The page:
- Returning to the top of the appliance, disconnect the wire connecter/harness above the door hinge.
- If applicable to your model, you may need to detach the water dispenser tube from a coupler as well.
- You should now be able to unthread the screws securing the top hinge, have an assistant help support the door as your remove the hinge, then remove the door to access the closing cam or cams.
- You may be able to simply lift the old lower cam off of the hinge pin or you may need to unthread a mounting screw before you can remove the cam.
- Upper closing cams are usually secured to the bottom of the door with a screw and can be pried out once the screw has been unthreaded.
- If your model uses a spring-loaded cam installed in the bottom of the door, you may need to unthread the screws to release a doorstop first before you can remove the screw securing the cam and pull the old cam out.
- Simple lower plastic cams can be slid over a bottom or center hinge pin and secured with a single screw if required. The comparable upper cam should be inserted into the door then secured with the screw.
- Before you reinstall the door, you should apply some silicone-based grease to the lower cam.
- To install a spring-loaded cam, insert it into the bottom of the door and secure it with the screw, then reposition the doorstop, if applicable, and rethread the screws to secure the stop.
- To reinstall the door, align it on the bottom or center hinge pin. A door with a spring-loaded cam should be set on the hinge pin and bushing at a ninety-degree angle.
- When reinstalling a door with a built-in water/ice dispenser, you will need to insert the water dispenser tube and, potentially, a wire harness through the hole in the hinge pin before setting the door on the hinge.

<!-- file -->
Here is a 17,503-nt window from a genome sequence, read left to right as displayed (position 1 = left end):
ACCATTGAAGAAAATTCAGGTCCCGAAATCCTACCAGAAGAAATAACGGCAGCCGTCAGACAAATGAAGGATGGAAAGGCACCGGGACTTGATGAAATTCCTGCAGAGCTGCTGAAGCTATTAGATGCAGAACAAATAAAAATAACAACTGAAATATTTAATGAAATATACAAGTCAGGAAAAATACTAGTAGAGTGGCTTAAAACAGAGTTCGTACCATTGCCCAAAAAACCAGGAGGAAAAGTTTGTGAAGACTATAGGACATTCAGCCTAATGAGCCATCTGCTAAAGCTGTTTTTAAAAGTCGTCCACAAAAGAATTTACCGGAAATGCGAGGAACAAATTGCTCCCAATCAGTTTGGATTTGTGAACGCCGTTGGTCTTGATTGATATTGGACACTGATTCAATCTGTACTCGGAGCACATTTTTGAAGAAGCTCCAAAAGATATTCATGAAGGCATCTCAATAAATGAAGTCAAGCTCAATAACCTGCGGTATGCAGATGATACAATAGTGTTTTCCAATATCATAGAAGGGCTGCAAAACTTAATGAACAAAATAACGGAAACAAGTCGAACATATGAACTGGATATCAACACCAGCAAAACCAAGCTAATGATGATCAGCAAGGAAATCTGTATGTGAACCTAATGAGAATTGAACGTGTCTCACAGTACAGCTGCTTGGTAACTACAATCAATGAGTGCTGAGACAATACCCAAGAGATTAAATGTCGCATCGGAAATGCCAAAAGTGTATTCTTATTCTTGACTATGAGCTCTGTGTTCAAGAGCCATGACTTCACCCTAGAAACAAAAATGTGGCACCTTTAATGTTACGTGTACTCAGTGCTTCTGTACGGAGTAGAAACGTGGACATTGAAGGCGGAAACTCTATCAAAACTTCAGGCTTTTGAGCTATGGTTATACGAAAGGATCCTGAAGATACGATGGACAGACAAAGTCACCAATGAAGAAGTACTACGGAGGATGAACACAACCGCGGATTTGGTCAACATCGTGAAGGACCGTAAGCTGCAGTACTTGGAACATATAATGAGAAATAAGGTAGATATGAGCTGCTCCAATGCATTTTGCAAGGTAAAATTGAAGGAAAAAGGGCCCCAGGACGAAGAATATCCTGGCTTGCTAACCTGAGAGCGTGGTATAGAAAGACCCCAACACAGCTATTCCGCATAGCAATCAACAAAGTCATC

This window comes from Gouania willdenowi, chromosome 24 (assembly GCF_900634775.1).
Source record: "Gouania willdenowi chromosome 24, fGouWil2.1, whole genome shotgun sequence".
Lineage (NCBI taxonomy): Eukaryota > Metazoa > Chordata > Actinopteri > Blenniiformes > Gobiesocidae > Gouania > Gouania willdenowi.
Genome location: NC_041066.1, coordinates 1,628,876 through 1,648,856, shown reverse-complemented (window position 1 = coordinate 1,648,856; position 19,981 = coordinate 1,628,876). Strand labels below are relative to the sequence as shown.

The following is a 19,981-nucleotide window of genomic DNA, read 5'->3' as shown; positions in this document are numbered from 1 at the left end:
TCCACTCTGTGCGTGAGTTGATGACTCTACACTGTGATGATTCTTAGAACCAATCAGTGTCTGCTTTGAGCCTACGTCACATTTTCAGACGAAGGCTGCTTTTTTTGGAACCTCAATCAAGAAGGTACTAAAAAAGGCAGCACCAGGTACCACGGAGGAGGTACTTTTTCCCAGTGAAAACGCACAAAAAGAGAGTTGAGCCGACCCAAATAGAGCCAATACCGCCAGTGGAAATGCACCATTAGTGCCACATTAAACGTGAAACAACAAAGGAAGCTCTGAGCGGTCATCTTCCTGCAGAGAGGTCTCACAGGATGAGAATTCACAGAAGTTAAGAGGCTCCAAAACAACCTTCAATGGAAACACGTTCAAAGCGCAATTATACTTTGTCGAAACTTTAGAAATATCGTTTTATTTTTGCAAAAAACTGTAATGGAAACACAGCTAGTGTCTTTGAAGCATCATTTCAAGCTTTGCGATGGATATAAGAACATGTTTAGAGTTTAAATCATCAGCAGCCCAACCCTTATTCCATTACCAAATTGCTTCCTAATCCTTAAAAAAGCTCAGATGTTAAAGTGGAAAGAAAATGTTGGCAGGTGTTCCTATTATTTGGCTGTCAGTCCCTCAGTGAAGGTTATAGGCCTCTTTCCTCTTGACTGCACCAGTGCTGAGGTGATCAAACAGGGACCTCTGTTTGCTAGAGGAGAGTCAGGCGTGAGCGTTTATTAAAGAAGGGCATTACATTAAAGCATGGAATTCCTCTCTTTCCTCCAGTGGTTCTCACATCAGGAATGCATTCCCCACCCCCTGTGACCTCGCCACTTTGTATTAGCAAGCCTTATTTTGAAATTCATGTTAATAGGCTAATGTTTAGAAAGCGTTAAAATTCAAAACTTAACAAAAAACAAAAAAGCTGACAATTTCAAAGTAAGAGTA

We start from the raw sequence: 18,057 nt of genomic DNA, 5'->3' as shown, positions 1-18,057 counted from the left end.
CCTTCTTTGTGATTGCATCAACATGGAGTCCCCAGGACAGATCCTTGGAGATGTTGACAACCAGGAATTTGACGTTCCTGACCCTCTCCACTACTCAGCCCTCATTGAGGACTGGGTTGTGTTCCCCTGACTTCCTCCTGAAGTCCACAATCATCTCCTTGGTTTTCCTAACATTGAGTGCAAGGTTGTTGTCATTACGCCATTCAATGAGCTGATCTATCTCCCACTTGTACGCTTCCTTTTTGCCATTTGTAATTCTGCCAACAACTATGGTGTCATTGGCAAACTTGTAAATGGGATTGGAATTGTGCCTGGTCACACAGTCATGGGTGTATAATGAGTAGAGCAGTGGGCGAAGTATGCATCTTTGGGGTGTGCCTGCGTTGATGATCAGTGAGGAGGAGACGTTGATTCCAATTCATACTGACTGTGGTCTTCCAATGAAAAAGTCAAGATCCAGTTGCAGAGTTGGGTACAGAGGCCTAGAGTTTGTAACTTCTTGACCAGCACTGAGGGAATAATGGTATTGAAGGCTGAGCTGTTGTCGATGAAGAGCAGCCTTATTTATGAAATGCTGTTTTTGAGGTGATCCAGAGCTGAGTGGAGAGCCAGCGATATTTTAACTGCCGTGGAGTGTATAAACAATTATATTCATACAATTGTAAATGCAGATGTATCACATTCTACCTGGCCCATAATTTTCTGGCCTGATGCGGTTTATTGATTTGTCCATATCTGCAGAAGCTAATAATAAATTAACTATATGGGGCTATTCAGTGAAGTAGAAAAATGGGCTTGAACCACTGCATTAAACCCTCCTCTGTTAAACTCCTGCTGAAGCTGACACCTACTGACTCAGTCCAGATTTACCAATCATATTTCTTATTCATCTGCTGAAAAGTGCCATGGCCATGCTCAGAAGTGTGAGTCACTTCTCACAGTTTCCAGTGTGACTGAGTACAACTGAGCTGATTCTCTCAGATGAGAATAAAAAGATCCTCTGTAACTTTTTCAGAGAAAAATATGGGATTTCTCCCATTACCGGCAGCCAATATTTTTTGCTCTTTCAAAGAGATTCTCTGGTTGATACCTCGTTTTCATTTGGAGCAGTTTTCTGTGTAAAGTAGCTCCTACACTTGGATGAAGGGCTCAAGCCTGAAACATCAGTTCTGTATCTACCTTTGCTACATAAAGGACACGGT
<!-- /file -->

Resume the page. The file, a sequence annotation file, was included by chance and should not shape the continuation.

- Realign the top hinge and rethread the screws. You’ll want to confirm the door is level before you tighten the screws.
- Reconnect the wire connecter/harness above the top hinge, if required.
- Reinsert the water dispenser tube into the coupler, if necessary, and secure with the lock clip if available.
- Replace the hinge cover and secure with the screw, if applicable.
- Fully insert the water dispenser tube protruding through the bottom door hinge (on doors with a built-in water/ice dispenser) into the water line couple. Reinsert the lock clip as needed.
- Reinstall the base grille if needed.
- Plug the appliance’s power cord back in and your refrigerator should be ready for use.
Resetting a spring-loaded door closing cam
After replacing a spring-loaded closing cam, you should confirm the cam is properly set before reinstalling the door. To do this…
- Detach the bottom or center door hinge from the refrigerator frame.
- With the hinge base parallel with the door, insert the hinge pin and bushing into the bottom of the installed closing cam.
- Rotate the hinge so the base is at a ninety-degree angle to the door to reset the cam.
- Remove the hinge and reattach it to the frame.
- Remember to set the door on the hinge bushing at a ninety-degree angle to avoid misaligning the cam.
How do I know which door closing cam is right for my refrigerator?
So how can you find the right replacement door closing cam that will work with your refrigerator? Repair Clinic keeps it simple. Enter the full model number of the appliance in the Repair Clinic website search bar, then select “Hinge” from the “Part Category” filter followed by “Closing Cam” from the “Part Title” category to identify the specific cam that matches your refrigerator. While Repair Clinic stocks parts for all the top brands in refrigeration, including Samsung, Frigidaire, KitchenAid, GE, Kenmore, LG, Maytag, and Whirlpool, door closing cams are usually unique to each model; only by using the full model number will you be able to locate the exact cam that fits.